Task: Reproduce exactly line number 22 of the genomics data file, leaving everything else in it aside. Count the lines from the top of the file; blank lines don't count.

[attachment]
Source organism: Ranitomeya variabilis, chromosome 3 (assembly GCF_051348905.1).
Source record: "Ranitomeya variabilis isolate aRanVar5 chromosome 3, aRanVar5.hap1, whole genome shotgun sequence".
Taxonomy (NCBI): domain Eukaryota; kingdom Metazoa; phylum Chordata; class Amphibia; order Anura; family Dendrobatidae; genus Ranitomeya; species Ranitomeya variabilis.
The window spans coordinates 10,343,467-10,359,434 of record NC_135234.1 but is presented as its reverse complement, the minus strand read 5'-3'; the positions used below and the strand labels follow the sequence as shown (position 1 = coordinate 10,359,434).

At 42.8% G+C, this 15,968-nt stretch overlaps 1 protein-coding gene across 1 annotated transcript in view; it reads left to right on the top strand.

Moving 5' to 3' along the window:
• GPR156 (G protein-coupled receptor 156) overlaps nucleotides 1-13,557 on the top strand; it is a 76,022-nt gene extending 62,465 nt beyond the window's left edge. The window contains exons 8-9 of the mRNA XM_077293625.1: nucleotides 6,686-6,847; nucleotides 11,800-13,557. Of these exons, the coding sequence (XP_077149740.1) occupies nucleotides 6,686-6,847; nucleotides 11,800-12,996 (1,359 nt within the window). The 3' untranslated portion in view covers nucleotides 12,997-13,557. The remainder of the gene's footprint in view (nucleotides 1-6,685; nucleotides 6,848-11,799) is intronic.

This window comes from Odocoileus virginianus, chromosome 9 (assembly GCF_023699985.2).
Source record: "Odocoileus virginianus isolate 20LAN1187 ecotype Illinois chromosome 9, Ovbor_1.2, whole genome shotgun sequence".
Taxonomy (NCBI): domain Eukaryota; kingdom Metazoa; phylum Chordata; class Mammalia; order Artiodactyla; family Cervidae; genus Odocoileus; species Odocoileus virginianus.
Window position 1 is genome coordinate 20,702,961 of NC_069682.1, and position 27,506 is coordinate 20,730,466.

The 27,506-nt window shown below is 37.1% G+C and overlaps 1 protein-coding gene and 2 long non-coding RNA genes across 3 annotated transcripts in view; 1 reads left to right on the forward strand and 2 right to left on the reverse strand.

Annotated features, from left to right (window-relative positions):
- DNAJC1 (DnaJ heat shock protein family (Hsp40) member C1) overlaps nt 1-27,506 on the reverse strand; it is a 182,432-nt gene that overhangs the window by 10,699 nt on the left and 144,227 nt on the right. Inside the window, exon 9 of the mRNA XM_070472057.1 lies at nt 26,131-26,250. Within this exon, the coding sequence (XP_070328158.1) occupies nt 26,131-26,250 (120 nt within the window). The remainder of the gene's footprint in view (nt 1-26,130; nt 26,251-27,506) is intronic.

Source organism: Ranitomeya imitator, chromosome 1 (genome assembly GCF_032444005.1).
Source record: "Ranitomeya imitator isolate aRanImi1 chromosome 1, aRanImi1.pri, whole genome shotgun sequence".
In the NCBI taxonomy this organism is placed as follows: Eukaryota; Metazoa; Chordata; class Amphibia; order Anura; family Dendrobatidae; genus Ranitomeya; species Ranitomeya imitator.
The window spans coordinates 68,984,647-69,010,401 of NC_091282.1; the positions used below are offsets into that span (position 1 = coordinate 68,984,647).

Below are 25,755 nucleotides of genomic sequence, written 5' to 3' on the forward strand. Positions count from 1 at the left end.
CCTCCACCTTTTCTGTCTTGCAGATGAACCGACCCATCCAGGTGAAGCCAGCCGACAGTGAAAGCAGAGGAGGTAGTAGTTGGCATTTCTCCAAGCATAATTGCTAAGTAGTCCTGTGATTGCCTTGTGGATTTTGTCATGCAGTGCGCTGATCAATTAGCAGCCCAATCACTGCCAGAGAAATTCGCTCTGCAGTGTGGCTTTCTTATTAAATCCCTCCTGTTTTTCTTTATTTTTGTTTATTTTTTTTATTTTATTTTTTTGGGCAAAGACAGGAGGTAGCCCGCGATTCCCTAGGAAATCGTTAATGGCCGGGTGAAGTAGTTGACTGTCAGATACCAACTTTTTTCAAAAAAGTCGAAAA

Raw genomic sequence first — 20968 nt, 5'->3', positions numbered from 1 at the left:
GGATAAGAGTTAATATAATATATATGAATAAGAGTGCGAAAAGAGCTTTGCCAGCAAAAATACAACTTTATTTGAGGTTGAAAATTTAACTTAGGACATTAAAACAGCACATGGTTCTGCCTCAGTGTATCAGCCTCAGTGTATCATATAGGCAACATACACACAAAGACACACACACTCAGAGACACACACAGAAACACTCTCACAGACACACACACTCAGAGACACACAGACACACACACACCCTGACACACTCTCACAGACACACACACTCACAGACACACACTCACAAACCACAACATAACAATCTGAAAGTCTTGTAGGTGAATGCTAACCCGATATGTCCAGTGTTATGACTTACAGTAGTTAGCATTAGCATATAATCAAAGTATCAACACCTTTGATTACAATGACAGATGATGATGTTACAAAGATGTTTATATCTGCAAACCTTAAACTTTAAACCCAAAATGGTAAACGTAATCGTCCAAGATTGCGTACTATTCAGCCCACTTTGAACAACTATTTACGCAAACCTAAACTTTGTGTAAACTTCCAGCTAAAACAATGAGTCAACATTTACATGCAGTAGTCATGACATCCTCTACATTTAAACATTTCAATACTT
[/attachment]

GGATAAGAGTTAATATAATATATATGAATAAGAGTGCGAAAAGAGCTTTGCCAGCAAAAATACAACTTTATTTGAGGTTGAAAATTTAACTTAGGACATTAAAACAGCACATGGTTCTGCCTCAGTGTATCAGCCTCAGTGTATCATATAGGCAACATACACACAAAGACACACACACTCAGAGACACACACAGAAACACTCTCACAGACACACACACTCAGAGACACACAGACACACACACACCCTGACACACTCTCACAGACACACACACTCACAGACACACACTCACAAACCACAACATAACAATCTGAAAGTCTTGTAGGTGAATGCTAACCCGATATGTCCAGTGTTATGACTTACAGTAGTTAGCATTAGCATATAATCAAAGTATCAACACCTTTGATTACAATGACAGATGATGATGTTACAAAGATGTTTATATCTGCAAACCTTAAACTTTAAACCCAAAATGGTAAACGTAATCGTCCAAGATTGCGTACTATTCAGCCCACTTTGAACAACTATTTACGCAAACCTAAACTTTGTGTAAACTTCCAGCTAAAACAATGAGTCAACATTTACATGCAGTAGTCATGACATCCTCTACATTTAAACATTTCAATACTT